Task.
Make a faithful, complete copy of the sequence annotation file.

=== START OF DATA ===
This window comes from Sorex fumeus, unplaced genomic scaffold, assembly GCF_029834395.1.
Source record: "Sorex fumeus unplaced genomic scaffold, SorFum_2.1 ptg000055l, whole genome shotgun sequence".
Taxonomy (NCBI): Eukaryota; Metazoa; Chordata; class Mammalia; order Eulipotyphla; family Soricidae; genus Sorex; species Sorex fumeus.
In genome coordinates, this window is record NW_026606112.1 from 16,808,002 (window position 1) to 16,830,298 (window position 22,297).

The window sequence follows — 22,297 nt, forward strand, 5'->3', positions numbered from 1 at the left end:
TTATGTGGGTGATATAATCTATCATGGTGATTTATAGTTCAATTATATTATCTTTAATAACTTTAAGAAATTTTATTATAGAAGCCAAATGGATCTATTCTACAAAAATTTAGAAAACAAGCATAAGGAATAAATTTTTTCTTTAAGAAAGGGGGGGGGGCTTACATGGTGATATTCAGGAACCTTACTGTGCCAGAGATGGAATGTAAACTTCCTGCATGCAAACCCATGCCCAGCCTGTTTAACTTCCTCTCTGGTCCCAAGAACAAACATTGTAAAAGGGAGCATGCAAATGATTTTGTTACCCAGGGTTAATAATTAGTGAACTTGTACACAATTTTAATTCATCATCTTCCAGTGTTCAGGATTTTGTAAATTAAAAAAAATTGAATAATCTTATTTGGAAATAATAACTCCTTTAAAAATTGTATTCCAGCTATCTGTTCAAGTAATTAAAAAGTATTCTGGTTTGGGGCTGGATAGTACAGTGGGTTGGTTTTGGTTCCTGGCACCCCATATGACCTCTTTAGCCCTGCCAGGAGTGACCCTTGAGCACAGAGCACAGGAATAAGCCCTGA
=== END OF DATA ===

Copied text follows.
This window comes from Sorex fumeus, unplaced genomic scaffold, assembly GCF_029834395.1.
Source record: "Sorex fumeus unplaced genomic scaffold, SorFum_2.1 ptg000055l, whole genome shotgun sequence".
Taxonomy (NCBI): Eukaryota; Metazoa; Chordata; class Mammalia; order Eulipotyphla; family Soricidae; genus Sorex; species Sorex fumeus.
In genome coordinates, this window is record NW_026606112.1 from 16,808,002 (window position 1) to 16,830,298 (window position 22,297).

The window sequence follows — 22,297 nt, forward strand, 5'->3', positions numbered from 1 at the left end:
TTATGTGGGTGATATAATCTATCATGGTGATTTATAGTTCAATTATATTATCTTTAATAACTTTAAGAAATTTTATTATAGAAGCCAAATGGATCTATTCTACAAAAATTTAGAAAACAAGCATAAGGAATAAATTTTTTCTTTAAGAAAGGGGGGGGGGCTTACATGGTGATATTCAGGAACCTTACTGTGCCAGAGATGGAATGTAAACTTCCTGCATGCAAACCCATGCCCAGCCTGTTTAACTTCCTCTCTGGTCCCAAGAACAAACATTGTAAAAGGGAGCATGCAAATGATTTTGTTACCCAGGGTTAATAATTAGTGAACTTGTACACAATTTTAATTCATCATCTTCCAGTGTTCAGGATTTTGTAAATTAAAAAAAATTGAATAATCTTATTTGGAAATAATAACTCCTTTAAAAATTGTATTCCAGCTATCTGTTCAAGTAATTAAAAAGTATTCTGGTTTGGGGCTGGATAGTACAGTGGGTTGGTTTTGGTTCCTGGCACCCCATATGACCTCTTTAGCCCTGCCAGGAGTGACCCTTGAGCACAGAGCACAGGAATAAGCCCTGA